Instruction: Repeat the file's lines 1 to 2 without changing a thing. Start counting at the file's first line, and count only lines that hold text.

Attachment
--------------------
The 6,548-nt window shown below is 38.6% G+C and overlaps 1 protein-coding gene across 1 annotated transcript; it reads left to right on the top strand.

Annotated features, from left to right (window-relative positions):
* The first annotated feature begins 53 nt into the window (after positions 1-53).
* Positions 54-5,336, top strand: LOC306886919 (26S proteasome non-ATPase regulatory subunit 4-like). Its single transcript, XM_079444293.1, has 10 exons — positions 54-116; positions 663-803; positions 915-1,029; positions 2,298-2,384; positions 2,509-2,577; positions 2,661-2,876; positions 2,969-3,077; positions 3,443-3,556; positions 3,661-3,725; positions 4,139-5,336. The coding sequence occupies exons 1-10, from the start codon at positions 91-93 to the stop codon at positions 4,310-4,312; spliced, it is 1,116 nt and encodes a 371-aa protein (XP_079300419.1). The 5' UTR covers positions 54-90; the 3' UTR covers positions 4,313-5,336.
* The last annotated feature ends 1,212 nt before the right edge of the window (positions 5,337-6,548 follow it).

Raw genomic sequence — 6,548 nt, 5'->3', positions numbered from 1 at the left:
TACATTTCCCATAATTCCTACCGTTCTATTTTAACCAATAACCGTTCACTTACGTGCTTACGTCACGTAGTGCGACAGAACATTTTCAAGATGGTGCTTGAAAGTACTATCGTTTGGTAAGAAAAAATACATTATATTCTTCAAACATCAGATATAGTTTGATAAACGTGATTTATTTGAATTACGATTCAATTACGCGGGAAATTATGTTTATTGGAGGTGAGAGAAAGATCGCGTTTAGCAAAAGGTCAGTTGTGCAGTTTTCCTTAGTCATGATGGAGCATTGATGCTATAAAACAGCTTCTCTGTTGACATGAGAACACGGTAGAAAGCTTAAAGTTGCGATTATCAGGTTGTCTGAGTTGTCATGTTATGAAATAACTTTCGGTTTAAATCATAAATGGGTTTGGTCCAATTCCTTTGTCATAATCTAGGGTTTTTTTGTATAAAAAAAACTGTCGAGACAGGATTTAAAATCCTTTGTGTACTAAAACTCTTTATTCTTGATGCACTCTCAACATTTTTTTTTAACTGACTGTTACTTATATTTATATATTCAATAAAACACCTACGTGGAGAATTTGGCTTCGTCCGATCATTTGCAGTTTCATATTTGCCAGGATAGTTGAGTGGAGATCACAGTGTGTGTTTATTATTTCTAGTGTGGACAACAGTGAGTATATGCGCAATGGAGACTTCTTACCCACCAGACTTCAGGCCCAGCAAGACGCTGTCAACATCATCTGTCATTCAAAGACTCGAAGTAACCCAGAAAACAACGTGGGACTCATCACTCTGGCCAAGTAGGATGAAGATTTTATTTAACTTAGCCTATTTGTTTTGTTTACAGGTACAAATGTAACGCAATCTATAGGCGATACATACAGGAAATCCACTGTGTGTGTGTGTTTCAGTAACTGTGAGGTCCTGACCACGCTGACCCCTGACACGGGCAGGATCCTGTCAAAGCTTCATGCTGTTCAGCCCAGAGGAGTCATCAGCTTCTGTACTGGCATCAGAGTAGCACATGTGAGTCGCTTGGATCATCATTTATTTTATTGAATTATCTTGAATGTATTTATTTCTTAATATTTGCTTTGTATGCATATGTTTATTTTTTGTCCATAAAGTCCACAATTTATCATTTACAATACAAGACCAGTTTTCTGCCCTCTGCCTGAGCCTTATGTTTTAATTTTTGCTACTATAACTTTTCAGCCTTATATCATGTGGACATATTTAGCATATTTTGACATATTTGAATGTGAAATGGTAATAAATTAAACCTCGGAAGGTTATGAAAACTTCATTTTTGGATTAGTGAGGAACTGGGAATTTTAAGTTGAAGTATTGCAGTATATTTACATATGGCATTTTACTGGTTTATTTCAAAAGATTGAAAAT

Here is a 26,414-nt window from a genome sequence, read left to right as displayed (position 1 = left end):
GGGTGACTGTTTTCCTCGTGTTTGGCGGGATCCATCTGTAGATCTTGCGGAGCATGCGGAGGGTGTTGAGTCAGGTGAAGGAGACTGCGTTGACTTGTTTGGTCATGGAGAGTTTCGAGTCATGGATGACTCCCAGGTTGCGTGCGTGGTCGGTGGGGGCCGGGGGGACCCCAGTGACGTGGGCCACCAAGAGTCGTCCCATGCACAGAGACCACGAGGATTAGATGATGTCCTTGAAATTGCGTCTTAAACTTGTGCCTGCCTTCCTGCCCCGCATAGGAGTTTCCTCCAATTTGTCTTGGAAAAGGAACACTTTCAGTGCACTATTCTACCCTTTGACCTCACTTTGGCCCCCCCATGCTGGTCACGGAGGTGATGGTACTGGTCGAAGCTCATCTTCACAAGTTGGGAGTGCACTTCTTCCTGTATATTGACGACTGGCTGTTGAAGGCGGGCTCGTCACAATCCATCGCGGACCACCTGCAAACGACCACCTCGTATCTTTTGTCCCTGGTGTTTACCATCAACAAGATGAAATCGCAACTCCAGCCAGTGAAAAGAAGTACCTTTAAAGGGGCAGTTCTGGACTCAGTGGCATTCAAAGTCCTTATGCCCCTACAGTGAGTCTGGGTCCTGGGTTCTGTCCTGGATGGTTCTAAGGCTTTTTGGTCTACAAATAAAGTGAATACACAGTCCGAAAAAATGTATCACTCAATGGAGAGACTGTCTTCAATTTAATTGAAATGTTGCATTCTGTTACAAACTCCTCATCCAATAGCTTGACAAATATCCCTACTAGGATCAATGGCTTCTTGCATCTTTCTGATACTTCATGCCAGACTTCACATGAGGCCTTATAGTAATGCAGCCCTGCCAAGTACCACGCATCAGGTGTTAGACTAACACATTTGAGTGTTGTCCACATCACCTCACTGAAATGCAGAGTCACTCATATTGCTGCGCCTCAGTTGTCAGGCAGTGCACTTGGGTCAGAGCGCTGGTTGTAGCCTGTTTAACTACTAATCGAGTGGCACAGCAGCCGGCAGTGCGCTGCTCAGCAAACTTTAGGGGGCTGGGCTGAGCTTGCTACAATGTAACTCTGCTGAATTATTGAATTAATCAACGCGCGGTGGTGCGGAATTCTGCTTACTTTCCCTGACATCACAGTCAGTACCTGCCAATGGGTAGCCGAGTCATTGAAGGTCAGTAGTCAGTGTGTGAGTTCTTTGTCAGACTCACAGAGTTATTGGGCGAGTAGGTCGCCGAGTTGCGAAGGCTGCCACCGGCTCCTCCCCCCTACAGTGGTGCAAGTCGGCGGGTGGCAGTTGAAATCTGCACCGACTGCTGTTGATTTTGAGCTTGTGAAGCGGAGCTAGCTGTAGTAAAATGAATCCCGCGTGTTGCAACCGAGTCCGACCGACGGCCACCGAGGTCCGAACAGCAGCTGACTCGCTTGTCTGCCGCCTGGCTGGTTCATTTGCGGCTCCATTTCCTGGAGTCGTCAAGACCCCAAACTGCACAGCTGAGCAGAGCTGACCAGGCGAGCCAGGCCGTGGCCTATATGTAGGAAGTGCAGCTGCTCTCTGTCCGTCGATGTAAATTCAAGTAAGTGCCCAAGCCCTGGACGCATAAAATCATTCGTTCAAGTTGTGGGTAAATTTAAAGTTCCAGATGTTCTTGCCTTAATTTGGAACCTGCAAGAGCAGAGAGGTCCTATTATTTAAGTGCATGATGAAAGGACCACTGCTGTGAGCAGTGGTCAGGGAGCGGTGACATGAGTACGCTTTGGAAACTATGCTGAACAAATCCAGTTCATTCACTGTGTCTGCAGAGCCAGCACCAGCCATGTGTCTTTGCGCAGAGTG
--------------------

The 6,548-nt window shown below is 38.6% G+C and overlaps 1 protein-coding gene across 1 annotated transcript; it reads left to right on the top strand.

Annotated features, from left to right (window-relative positions):